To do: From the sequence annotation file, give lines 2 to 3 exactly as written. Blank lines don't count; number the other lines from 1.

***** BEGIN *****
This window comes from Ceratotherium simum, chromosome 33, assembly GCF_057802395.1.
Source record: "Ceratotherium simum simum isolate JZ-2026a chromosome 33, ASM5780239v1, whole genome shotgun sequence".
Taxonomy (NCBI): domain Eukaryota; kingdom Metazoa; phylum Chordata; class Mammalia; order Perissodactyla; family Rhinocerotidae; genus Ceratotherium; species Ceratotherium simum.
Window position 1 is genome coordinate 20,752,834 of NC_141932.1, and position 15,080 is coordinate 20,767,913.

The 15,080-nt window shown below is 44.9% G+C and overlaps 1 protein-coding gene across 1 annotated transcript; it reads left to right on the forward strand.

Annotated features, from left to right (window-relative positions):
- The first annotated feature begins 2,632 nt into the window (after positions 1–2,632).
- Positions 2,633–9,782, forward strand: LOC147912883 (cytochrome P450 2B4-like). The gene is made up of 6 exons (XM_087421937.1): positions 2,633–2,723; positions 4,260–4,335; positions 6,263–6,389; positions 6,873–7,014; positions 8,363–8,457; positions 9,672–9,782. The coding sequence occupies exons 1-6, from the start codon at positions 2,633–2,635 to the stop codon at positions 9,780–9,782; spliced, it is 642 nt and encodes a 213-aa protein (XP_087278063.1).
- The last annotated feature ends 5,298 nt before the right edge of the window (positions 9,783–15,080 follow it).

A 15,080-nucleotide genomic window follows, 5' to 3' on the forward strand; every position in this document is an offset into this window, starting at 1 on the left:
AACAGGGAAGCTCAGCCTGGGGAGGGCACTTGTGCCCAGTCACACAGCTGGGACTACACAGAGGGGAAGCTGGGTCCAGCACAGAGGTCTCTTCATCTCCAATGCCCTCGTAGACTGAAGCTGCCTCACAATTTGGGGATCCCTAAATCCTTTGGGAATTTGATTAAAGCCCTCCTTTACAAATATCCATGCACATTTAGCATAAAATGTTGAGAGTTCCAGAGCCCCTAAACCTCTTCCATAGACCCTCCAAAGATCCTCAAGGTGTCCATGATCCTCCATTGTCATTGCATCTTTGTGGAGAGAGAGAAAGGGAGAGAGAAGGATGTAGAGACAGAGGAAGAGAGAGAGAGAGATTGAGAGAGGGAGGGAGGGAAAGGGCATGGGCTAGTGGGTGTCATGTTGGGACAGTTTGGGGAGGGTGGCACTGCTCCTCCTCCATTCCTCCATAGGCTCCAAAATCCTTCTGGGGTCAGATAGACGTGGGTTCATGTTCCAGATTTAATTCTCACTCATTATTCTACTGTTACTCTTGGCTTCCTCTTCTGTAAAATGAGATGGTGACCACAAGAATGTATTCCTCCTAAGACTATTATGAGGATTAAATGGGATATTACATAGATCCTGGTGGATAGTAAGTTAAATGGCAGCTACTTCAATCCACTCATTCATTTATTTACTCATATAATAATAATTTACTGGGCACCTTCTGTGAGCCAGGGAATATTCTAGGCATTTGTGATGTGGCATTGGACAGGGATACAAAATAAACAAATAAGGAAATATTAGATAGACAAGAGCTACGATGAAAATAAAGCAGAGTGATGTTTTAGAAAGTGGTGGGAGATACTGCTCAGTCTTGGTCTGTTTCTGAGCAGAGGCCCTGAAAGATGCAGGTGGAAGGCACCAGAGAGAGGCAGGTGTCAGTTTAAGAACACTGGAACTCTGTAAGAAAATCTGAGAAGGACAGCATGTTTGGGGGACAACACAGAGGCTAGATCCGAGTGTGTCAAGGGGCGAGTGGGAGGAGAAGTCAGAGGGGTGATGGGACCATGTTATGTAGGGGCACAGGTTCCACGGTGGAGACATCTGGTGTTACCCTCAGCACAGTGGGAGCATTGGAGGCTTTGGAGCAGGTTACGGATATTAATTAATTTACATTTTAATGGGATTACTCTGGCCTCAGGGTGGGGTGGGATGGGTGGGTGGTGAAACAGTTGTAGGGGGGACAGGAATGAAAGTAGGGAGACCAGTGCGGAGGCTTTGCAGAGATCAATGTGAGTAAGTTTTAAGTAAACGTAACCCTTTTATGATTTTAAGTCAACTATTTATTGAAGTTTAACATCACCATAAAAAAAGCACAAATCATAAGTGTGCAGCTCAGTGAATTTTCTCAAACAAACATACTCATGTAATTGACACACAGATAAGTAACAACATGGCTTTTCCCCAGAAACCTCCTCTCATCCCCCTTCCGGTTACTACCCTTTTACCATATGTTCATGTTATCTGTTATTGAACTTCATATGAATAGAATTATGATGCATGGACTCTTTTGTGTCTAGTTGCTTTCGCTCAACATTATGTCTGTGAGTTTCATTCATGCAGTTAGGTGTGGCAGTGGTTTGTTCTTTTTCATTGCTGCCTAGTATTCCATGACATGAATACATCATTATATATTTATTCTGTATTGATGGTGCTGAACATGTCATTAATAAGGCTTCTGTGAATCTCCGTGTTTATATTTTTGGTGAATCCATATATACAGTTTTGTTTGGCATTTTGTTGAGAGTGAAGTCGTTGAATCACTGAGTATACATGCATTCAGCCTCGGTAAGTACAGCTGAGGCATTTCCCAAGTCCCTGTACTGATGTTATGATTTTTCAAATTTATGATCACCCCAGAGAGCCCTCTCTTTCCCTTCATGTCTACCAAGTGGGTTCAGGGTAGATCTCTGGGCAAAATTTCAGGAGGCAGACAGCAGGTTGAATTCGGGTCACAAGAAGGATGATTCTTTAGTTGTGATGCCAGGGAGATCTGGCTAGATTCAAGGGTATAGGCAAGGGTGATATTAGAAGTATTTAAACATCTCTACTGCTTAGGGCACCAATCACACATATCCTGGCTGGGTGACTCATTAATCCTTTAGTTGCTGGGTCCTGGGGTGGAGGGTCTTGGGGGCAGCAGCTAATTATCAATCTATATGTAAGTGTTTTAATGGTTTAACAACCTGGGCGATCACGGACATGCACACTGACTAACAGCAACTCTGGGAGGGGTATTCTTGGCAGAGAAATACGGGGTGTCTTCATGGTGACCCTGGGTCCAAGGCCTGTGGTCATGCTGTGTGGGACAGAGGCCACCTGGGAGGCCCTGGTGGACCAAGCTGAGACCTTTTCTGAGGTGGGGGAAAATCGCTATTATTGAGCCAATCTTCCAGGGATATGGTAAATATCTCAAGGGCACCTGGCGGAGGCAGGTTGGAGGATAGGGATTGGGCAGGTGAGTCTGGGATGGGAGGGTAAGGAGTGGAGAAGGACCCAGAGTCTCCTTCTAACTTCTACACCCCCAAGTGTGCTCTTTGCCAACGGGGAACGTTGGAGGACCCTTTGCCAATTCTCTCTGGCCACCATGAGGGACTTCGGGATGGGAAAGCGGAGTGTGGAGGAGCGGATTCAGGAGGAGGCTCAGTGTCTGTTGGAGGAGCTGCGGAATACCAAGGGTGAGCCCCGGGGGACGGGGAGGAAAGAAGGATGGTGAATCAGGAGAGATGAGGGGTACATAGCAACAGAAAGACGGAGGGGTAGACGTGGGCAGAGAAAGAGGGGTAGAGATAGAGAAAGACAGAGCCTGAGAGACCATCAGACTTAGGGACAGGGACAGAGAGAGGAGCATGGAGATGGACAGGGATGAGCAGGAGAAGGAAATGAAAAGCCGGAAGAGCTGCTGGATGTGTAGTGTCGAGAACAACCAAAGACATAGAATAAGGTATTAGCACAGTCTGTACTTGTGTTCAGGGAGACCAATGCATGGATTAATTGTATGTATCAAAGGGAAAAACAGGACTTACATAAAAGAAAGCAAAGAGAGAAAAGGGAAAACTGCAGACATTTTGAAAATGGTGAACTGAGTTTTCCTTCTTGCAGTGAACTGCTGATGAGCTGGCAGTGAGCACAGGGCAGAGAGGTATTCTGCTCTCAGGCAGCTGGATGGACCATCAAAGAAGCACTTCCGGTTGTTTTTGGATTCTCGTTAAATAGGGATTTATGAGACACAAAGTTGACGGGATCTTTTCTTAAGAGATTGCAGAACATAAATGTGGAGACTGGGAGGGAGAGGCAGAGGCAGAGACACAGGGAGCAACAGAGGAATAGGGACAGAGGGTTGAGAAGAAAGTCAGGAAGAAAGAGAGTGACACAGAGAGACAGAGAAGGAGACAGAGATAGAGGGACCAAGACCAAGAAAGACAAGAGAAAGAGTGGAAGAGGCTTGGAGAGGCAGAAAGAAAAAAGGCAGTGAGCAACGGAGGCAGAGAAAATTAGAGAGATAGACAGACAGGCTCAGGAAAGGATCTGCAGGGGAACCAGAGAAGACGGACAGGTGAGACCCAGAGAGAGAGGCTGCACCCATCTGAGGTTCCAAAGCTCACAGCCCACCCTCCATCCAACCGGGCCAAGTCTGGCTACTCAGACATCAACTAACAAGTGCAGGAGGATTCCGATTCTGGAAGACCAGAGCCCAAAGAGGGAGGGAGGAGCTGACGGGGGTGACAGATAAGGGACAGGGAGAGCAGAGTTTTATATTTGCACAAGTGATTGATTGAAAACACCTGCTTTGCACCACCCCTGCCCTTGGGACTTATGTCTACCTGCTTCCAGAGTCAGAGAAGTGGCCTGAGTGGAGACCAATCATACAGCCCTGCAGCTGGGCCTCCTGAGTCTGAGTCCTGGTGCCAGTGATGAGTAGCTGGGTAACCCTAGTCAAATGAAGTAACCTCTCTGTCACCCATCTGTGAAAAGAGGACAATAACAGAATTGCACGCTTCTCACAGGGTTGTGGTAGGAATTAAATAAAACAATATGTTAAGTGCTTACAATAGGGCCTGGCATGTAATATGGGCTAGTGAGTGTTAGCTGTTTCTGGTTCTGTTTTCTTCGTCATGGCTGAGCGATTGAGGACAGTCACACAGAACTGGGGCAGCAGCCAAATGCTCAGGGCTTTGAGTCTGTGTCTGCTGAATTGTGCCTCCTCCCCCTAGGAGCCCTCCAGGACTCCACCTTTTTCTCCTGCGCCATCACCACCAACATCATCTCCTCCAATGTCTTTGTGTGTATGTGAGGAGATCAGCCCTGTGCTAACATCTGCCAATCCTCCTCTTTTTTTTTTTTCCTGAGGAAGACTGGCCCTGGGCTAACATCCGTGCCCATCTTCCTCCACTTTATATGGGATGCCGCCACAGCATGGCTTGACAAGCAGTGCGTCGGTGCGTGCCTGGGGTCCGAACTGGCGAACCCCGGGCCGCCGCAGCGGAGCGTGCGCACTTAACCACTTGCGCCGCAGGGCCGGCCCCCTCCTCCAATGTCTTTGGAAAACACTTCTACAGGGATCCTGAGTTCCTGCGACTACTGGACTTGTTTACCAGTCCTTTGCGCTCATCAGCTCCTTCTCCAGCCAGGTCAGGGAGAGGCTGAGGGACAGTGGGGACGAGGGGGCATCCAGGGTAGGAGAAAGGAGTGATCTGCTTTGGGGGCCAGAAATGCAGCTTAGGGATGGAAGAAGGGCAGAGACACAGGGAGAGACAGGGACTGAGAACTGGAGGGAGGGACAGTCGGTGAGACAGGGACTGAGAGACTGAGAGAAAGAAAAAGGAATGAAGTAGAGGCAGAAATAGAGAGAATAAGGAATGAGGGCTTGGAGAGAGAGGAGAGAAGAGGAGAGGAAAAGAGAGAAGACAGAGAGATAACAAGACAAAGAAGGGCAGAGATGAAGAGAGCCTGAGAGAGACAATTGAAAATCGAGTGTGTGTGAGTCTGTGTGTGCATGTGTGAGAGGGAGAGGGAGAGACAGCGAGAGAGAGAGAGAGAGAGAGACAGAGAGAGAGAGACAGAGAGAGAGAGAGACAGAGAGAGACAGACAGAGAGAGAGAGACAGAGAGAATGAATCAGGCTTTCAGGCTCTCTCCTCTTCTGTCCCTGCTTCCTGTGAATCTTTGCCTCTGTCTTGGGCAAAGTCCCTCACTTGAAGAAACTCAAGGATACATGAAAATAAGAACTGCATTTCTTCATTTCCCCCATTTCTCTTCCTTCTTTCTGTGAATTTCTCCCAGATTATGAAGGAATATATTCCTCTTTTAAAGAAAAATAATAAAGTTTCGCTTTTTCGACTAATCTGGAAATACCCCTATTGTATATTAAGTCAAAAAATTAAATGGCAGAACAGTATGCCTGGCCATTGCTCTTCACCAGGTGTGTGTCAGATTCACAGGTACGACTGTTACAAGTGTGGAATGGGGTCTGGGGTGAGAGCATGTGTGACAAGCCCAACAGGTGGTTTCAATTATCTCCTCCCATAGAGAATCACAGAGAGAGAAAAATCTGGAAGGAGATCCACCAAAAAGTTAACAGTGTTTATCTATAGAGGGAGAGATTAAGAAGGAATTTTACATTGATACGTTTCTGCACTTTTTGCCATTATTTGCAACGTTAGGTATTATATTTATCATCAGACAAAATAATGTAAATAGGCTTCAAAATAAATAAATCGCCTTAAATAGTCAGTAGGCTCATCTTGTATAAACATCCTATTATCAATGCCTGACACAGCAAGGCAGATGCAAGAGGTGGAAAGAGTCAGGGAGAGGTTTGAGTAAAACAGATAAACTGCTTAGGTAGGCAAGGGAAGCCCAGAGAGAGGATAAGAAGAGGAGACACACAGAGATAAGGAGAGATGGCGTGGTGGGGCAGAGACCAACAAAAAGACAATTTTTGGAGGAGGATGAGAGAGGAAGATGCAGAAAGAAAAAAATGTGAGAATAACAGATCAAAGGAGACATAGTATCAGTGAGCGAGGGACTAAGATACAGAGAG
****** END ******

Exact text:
Source record: "Ceratotherium simum simum isolate JZ-2026a chromosome 33, ASM5780239v1, whole genome shotgun sequence".
Taxonomy (NCBI): domain Eukaryota; kingdom Metazoa; phylum Chordata; class Mammalia; order Perissodactyla; family Rhinocerotidae; genus Ceratotherium; species Ceratotherium simum.